Definition of Tricolon
Tricolon is a rhetorical term that consists of three parallel clauses, phrases or words, which happen to come in quick succession without any interruption. The origin of this rhetorical device is traced to a Greek word “tricolon,” meaning section of a sentence. These three parallel words, phrases or clauses have almost the same length though this condition is not strictly followed. It also refers to a collection of three lines, paragraphs, chapters, or stanzas. For instance, William Shakespeare’s Julius Caesar uses it in his famous speech in ascending order as, “Veni, vidi, vici (I came, I saw, [and] I conquered.“) The purpose of tricolon is to give a greater sense of roundness, completeness and wholeness, whereas the third part brings in a surprising effect in the sentence.
Popular Examples of Tricolon in Presidential Speeches
“After this great liberator is laid to rest, and when we have returned to our cities and villages and rejoined our daily routines, let us search for his strength. Let us search for his largeness of spirit somewhere inside of ourselves. Andwhen the night grows dark, when injustice weighs heavy on our hearts, when our best-laid plans seem beyond our reach, let us think of Madiba and the words that brought him comfort within the four walls of his cell…”
(Barack Obama speaks in Memorial Service for Nelson Mandela, 10 December 2013)
“Every gun that is made,every warship launched, every rocket fired signifies, in the final sense, a theft from those who hunger and are not fed, those who are cold and are not clothed. This world in arms is not spending money alone. It is spending the sweat of its laborers, the genius of its scientists, the hopes of its children.”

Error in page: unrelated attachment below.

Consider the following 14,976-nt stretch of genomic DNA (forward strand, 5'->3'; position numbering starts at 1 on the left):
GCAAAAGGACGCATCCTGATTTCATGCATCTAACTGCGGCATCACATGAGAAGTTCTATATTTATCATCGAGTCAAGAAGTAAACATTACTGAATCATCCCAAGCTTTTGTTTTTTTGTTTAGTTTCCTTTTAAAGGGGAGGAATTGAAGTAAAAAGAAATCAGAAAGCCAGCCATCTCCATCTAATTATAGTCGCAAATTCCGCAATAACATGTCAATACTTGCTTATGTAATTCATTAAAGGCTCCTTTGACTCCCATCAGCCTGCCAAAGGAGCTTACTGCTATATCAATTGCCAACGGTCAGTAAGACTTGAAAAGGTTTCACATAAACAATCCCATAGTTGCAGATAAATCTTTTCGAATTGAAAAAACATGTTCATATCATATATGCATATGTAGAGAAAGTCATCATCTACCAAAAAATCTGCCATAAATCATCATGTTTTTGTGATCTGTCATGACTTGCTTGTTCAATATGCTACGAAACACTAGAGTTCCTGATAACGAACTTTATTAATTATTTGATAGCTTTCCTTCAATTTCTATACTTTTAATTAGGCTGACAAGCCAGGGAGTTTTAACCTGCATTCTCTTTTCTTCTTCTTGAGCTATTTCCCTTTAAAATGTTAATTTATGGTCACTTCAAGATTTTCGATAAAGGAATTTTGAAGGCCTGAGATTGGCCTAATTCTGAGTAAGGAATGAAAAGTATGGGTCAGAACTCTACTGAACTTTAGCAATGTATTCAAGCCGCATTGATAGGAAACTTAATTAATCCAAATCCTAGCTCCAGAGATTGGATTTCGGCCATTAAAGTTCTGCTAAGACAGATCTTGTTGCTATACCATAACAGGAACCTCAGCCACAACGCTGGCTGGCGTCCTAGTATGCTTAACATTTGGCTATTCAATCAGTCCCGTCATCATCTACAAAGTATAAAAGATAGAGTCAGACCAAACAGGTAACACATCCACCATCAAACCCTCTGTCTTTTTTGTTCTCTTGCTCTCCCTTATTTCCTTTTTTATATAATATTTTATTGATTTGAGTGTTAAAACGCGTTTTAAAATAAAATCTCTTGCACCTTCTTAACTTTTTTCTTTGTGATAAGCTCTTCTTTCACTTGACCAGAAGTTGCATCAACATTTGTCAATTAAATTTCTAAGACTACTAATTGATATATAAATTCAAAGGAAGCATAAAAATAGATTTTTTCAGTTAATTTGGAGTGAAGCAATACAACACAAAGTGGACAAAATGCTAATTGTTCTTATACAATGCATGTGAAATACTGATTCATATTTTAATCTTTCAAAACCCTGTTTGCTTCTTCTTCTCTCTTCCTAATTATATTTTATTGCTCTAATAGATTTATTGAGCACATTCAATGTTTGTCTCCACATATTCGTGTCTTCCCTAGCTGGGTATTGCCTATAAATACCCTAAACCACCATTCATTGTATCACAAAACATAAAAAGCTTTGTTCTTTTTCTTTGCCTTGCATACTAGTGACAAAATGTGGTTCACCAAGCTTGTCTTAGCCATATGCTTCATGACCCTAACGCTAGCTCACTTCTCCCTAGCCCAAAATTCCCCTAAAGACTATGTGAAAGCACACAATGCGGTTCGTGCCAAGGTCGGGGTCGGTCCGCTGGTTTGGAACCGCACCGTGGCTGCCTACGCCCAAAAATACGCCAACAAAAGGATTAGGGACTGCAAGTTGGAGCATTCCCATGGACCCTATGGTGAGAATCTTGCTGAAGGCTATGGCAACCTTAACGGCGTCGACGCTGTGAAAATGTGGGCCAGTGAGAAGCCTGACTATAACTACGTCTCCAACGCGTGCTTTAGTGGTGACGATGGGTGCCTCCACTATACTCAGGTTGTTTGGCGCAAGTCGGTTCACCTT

(President Dwight Eisenhower, “The Chance for Peace.” Speech delivered to the American Society of Newspaper Editors in April, 1953)
See the above given lines in bold, which present examples of tricolon. First is presented by the incumbent President Obama in his 2013 speech, while the second one was given by President Eisenhower in his speech delivered in 1953.
Examples of Tricolon from Literature
“You are talking to a man who has laughed in the face of death, sneered at doom, and chuckled at catastrophe.”
(“The Wizard in The Wizard of Oz” by L. Frank Baum)
The use of three phrases in the following lines makes the speaker or the author appears knowledgeable, simple and catchy. It is combines the clauses to create a powerful impression, emphasizing the point in a memorable and pithy way.
“I actually feel rather good about this. I think we’ve all arrived at a very special place, eh? Spiritually, ecumenically … grammatically.”
(“Pirates of Caribbean” by Ted Elliott and Terry Rossio)
Here the last three words present the use of tricolon. This serves as a powerful rhetorical device, also creating a little humor. The first two clauses make the readers think they are going in one direction, while the third part introduces a surprising twist in it.
“If you describe things as better than they are, you are considered to be a romantic; if you describe things as worse than they are, you will be called a realist; and if you describe things exactly as they are, you will be thought of as a satirist.”
(“The Naked Civil Servant” by Quentin Crisp)
The use of tricolon has made this example interesting, funnier, satisfying and memorable by emphasizing the lines.
“They liked his diffidence when he apologized for the company he kept, his insincerity when he defended the vagaries of his subordinates, his flexibilities when formulating new commitments.”
(“Call for the Dead” by John le Carré)
This is another excellent example of tricolon. The use of three equal structures makes it rhythmic and appealing, while also making the readers likely to remember the given information.
Function of Tricolon
Tricolon is not only found in poetry, novel, and short stories, but also in oral storytelling, advertising, films and photography. In writing, it makes the readers absorb into the idea and remember it more effectively. Sometimes, writers use it for creating a humorous effect. In comedy, it is known as a comic triple, where it creates a surprising effect for the audience. Besides, many public information slogans and advertising campaigns use it to create a memorable and captivating way to display information. However, the most useful aspect of this literary device is its effectiveness in making the idea memorable.